3. For A Good Time Call…(2012)
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Aside from having to suspend your disbelief that a phone sex hotline could still be a lucrative business in the internet age, For A Good Time Call… is about the sweetest sex comedy I can think of as two sworn enemies down on their luck become roommates and go into business with each other with a dirty talk phone service. Ari Graynor and Lauren Anne Miller have fantastic chemistry as polar opposites in every facet of their being yet becoming the solid relationship missing from each others lives. Graynor shines as she coaches Miller in the art of verbal seduction and fake orgasms. The venture becomes a sexual awakening for both characters as well as introducing viewing audiences to two underserved comedic talents.

2. Romy and Michele’s High School Reunion (1997)rm

On the surface, Romy and Michele are two dumb blondes slumming it on Venice Beach who go to trashy clubs and are incapable of holding down a job. Some of that is true but it’s a travesty to insult the intelligence of two creative women with an eye for fashion and the greatest “fake it till you make it” attitude. In the pursuit to impress their former high school rivals ten years later, our titular characters (played by the underrated and under appreciated Mira Sorvino and Lisa Kudrow) fabricate careers and romances that lead to a falling out only to realize their strongest assets are each other. This movie is all about 90’s career women with strong supporting characters like cigarette pioneer Heather Mooney (a grungy Janeane Garofalo) and Vogue editor Lisa Ludor (Elaine Hendrix) who launches the girls’ groundbreaking fashion careers. I respect any movie that commits to an almost thirty minute dream sequence and any actresses willing to commit to even more outrageous platform heels. Who cares about success, all you need is a best friend and Pretty Woman.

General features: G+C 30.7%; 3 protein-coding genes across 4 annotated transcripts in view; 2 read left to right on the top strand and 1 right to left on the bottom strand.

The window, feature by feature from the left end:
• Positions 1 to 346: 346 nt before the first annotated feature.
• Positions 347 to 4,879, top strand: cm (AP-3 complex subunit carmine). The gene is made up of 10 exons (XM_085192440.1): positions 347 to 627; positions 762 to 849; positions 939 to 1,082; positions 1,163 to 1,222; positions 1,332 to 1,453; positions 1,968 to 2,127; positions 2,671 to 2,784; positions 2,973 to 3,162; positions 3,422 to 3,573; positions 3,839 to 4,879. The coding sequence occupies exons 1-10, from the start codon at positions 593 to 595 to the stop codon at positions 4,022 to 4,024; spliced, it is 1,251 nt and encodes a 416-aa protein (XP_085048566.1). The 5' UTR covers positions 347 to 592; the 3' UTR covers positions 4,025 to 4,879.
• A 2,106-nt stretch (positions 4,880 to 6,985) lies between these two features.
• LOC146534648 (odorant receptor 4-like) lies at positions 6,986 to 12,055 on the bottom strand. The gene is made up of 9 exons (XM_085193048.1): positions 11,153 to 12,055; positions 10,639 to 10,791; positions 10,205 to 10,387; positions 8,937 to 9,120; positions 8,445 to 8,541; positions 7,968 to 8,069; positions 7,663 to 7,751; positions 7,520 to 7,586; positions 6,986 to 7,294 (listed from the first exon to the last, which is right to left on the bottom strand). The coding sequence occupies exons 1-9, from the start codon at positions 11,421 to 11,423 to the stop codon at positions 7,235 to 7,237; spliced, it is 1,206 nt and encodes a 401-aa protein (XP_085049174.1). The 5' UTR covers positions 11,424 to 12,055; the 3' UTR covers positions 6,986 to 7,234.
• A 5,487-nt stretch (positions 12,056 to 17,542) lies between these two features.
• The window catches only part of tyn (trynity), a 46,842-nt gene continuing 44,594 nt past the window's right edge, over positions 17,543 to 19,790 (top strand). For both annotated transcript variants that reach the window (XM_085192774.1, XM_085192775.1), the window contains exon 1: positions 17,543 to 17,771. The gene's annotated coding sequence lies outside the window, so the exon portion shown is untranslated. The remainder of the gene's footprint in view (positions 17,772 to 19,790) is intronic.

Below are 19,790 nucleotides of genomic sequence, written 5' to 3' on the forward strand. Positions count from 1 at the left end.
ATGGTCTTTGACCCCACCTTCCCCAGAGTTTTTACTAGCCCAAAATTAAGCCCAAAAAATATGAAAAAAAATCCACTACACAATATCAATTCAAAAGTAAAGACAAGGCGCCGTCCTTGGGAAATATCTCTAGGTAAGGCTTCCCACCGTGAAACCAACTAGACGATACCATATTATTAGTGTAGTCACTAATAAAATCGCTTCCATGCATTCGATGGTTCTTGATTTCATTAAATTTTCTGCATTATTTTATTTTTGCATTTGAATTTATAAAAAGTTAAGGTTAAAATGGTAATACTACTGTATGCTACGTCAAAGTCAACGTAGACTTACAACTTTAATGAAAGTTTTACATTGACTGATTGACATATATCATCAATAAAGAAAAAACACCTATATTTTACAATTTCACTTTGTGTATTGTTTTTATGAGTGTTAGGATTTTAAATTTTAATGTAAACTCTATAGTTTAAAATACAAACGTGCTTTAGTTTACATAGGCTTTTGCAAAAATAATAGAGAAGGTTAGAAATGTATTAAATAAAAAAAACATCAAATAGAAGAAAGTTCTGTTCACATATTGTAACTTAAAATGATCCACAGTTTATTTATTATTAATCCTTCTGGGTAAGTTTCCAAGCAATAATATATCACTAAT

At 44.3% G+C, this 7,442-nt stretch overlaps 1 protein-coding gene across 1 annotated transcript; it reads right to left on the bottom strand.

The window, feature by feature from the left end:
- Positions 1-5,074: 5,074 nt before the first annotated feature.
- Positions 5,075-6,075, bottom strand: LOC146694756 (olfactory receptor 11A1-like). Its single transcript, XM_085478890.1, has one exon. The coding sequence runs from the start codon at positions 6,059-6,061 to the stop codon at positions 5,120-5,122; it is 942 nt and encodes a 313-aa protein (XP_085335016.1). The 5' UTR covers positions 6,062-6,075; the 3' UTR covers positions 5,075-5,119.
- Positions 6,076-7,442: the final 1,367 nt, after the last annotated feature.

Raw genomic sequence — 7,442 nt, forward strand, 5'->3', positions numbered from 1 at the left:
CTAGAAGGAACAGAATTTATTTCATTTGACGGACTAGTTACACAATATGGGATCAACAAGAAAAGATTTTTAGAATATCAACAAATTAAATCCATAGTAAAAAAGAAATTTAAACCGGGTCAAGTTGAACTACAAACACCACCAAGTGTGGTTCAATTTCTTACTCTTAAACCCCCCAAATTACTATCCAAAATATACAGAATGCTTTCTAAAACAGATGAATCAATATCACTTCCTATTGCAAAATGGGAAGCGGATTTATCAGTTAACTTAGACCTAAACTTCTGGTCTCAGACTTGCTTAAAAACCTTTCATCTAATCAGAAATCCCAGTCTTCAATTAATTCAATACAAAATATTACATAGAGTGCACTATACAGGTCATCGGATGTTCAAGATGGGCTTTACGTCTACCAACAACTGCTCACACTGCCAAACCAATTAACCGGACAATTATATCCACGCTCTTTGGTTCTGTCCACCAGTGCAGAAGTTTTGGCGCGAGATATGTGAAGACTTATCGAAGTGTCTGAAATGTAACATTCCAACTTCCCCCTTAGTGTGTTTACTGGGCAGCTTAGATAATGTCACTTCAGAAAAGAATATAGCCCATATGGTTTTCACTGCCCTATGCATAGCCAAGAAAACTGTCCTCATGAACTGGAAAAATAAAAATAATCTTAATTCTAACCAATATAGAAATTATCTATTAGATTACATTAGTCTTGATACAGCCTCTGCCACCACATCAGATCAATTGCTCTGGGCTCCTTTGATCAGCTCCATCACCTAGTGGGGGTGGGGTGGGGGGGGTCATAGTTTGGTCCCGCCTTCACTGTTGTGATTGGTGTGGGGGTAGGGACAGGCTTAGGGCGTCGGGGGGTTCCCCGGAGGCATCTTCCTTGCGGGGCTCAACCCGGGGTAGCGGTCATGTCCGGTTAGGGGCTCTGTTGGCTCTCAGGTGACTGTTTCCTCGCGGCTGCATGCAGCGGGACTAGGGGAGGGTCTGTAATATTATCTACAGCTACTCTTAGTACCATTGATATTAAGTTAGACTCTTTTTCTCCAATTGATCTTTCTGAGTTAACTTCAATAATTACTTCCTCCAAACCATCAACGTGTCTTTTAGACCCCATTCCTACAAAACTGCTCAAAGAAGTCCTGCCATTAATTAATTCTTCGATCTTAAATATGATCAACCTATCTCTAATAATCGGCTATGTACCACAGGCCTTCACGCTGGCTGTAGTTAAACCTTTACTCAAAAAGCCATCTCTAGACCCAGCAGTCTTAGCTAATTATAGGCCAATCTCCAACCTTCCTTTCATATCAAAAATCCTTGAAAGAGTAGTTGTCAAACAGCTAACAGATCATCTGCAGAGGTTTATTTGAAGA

1. Josie and The Pussycats (2001)JP

When Josie and the Pussycats not so subliminally states it’s the best movie ever, it’s not half wrong. The pop music satire may be a time capsule of the early 2000’s but it’s witty, reference soaked dialogue and rocker chick songs still fill me with glee. Bookending this brief list with trios, Josie, Melody and Valerie put friends first as they battle the corrupt and illusive music industry run by Fiona (Parker Posey) who has a thirst for power in the form of popularity. It’s insane that a story so blown out of proportions as a mysterious organization that controls mainstream trends would feel so on the nose. Writer/director team Harry Elfont and Deborah Kaplan make these women more than just the two dimensional characters they were originally drawn as but small town musicians who struggle to maintain their Riverdale roots in the big city which will swallow them whole. Bigger than “Archie”, this film is a hit in my heart and I can only hope inspired female garage bands everywhere or in my case lip syncing ensembles to the tune of “Three Small Words”.